This is a guest post by Jonathan Sacerdoti
My father has always taught me the importance of remembering the good people who saved his life (and thus mine) during the war.
I am therefore delighted that Monsignor Giacomo Meneghello has been awarded the title “Righteous Among the Nations” by Yad Vashem, Israel’s Holocaust remembrance authority, after my father nominated him.
He arranged for my father and his brother, Vittorio, to be hidden in a convent. They were only 5½ and 2½ years old when they were separated from their parents (who also survived). When the convent was about to be raided by the SS, my grandfather removed them, only to be caught himself by uniformed fascists. He escaped. Monsignor Meneghello arranged for Don Giulio Facibeni to collect and take my father and uncle to one of his orphanages in Montecatini. They stayed in Montecatini until Florence was liberated, and soldiers of the Palestine Brigade Water Company (British army) came to take them back to their parents in Florence.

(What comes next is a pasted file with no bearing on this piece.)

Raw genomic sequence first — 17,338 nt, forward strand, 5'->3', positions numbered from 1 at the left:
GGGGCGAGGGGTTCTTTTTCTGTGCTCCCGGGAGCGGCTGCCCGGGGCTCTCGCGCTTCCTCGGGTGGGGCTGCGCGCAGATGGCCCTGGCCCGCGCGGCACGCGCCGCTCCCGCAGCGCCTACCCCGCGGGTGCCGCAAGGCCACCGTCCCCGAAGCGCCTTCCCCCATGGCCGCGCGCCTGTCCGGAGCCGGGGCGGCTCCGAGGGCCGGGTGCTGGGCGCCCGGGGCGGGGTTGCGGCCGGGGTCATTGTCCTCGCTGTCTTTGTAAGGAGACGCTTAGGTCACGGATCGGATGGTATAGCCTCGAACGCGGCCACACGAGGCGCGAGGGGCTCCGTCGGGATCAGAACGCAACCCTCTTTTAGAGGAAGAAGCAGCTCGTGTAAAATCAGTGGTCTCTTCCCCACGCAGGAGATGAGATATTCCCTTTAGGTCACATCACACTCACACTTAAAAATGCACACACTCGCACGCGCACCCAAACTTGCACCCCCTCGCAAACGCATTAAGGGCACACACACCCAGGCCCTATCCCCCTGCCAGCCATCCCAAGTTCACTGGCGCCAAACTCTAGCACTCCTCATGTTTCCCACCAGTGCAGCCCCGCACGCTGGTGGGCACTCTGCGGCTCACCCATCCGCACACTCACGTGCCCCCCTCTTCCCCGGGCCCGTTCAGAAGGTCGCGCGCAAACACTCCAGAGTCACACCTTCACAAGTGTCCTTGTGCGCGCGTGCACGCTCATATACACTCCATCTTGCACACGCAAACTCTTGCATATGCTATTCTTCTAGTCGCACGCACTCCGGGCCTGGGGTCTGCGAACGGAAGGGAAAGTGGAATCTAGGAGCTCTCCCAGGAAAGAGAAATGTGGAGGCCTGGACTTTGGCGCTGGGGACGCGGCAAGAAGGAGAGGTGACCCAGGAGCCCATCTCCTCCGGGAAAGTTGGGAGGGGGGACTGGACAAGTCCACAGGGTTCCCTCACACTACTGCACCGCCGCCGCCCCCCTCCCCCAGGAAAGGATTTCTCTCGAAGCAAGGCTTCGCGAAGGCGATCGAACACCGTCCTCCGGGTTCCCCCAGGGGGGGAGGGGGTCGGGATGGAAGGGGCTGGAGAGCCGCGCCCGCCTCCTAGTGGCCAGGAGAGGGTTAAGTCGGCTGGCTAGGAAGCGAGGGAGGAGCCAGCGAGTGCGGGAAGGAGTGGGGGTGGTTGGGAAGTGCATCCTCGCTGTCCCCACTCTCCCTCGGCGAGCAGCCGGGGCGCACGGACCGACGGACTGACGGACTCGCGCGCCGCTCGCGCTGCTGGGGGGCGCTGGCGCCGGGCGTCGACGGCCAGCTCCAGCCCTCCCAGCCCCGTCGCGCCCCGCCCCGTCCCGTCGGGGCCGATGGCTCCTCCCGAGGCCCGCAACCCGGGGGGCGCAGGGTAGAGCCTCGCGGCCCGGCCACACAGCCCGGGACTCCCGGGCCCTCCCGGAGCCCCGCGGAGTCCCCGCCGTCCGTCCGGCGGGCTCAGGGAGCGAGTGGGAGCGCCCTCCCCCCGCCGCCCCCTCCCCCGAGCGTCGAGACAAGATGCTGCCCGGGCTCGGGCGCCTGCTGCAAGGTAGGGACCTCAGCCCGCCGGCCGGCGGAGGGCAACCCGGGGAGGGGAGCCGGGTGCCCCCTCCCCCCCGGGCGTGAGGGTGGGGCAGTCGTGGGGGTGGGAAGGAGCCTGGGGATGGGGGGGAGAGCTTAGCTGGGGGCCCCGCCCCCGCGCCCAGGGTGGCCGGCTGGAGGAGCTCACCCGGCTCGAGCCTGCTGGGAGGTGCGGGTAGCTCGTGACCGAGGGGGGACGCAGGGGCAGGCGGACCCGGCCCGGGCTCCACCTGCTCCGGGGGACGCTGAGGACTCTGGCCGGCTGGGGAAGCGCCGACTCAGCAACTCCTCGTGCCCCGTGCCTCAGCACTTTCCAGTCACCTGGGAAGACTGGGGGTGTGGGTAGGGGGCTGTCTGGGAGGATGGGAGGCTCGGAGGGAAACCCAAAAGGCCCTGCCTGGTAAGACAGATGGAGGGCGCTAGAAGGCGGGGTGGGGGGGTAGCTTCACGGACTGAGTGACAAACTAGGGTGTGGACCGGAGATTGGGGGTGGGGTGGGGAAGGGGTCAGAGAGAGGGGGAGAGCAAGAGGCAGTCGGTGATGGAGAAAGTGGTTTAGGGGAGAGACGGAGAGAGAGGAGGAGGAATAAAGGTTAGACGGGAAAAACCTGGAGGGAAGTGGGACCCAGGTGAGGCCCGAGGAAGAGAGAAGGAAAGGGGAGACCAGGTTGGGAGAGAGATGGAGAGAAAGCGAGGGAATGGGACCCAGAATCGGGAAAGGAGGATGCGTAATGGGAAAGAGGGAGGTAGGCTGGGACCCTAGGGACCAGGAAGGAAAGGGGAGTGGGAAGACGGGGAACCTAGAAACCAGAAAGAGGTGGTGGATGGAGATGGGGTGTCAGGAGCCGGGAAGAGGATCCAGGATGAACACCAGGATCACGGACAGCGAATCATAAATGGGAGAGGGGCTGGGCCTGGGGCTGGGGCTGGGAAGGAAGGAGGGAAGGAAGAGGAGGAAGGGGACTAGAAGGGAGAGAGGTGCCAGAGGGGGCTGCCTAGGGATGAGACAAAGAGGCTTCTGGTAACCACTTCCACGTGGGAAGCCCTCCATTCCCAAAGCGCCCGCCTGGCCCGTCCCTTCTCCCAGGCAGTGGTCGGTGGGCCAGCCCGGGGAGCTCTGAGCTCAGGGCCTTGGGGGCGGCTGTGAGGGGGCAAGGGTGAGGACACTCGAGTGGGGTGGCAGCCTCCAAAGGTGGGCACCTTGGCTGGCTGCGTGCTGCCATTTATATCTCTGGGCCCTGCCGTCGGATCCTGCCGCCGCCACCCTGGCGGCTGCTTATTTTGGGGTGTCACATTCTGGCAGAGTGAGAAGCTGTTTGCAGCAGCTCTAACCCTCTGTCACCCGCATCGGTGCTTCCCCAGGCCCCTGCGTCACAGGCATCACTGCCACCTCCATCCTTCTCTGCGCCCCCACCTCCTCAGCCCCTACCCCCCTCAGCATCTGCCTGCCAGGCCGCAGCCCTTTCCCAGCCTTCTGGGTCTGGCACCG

We can never fully express our gratitude for the acts of humanity and bravery carried out by the ordinary people who risked their own lives to save others in such dark times. Others failed to act, or could not. While I pray that I will never need to do so, I hope that I would follow their example, should I ever have the opportunity, inspired by their ever-lasting gift to my family and my people.
Monsignor Meneghello was a pivotal link in the network which assisted and saved many of the 400 plus Jews helped by the Catholic clergy in Florence. In particular, he was the person who placed all members of my family in hiding refuges in Florence and in Montecatini. More than 20 members of my family lived after this, thanks to the protection of Cesare and Vitti, my father and late uncle, and their parents Simone and Marcella.